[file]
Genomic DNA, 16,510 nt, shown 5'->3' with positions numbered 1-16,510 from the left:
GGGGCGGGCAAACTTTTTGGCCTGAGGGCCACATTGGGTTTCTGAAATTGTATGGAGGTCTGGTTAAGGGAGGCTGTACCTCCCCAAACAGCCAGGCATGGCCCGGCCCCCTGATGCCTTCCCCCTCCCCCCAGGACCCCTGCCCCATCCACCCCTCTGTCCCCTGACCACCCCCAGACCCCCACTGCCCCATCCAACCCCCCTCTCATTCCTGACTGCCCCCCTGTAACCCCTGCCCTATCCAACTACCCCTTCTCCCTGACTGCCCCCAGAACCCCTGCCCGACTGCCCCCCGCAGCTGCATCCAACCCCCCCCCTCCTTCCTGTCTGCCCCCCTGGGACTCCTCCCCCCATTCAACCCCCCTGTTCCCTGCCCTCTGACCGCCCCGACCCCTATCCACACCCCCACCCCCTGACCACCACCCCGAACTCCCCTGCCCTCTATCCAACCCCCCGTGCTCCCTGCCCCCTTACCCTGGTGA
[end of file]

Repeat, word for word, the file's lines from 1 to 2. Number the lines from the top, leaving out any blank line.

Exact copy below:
Genomic DNA, 16,510 nt, shown 5'->3' with positions numbered 1-16,510 from the left:
GGGGCGGGCAAACTTTTTGGCCTGAGGGCCACATTGGGTTTCTGAAATTGTATGGAGGTCTGGTTAAGGGAGGCTGTACCTCCCCAAACAGCCAGGCATGGCCCGGCCCCCTGATGCCTTCCCCCTCCCCCCAGGACCCCTGCCCCATCCACCCCTCTGTCCCCTGACCACCCCCAGACCCCCACTGCCCCATCCAACCCCCCTCTCATTCCTGACTGCCCCCCTGTAACCCCTGCCCTATCCAACTACCCCTTCTCCCTGACTGCCCCCAGAACCCCTGCCCGACTGCCCCCCGCAGCTGCATCCAACCCCCCCCCTCCTTCCTGTCTGCCCCCCTGGGACTCCTCCCCCCATTCAACCCCCCTGTTCCCTGCCCTCTGACCGCCCCGACCCCTATCCACACCCCCACCCCCTGACCACCACCCCGAACTCCCCTGCCCTCTATCCAACCCCCCGTGCTCCCTGCCCCCTTACCCTGGTGA